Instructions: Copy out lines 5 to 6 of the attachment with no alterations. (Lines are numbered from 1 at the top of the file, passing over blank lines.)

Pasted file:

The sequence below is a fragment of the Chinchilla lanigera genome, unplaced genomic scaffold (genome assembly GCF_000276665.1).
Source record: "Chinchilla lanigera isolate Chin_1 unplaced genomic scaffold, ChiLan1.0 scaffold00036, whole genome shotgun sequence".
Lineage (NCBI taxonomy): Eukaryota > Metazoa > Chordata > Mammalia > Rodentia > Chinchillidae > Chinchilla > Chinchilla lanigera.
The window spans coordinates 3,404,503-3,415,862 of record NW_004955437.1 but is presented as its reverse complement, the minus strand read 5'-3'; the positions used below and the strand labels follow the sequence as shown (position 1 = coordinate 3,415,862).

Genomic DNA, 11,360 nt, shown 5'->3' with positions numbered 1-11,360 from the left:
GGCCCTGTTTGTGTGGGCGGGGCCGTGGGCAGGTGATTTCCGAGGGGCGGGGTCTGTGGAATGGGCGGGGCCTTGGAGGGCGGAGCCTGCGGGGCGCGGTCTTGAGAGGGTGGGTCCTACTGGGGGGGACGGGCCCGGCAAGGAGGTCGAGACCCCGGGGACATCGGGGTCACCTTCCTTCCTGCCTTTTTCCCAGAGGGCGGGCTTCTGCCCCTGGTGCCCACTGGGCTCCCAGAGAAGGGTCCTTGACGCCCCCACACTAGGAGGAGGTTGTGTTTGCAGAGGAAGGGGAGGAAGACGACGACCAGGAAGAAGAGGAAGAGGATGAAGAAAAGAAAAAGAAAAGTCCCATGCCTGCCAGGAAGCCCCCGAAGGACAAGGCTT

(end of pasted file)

Genomic DNA, 11,360 nt, shown 5'->3' with positions numbered 1-11,360 from the left:
GGCCCTGTTTGTGTGGGCGGGGCCGTGGGCAGGTGATTTCCGAGGGGCGGGGTCTGTGGAATGGGCGGGGCCTTGGAGGGCGGAGCCTGCGGGGCGCGGTCTTGAGAGGGTGGGTCCTACTGGGGGGGACGGGCCCGGCAAGGAGGTCGAGACCCCGGGGACATCGGGGTCACCTTCCTTCCTGCCTTTTTCCCAGAGGGCGGGCTTCTGCCCCTGGTGCCCACTGGGCTCCCAGAGAAGGGTCCTTGACGCCCCCACACTAGGAGGAGGTTGTGTTTGCAGAGGAAGGGGAGGAAGACGACGACCAGGAAGAAGAGGAAGAGGATGAAGAAAAGAAAAAGAAAAGTCCCATGCCTGCCAGGAAGCCCCCGAAGGACAAGGCTT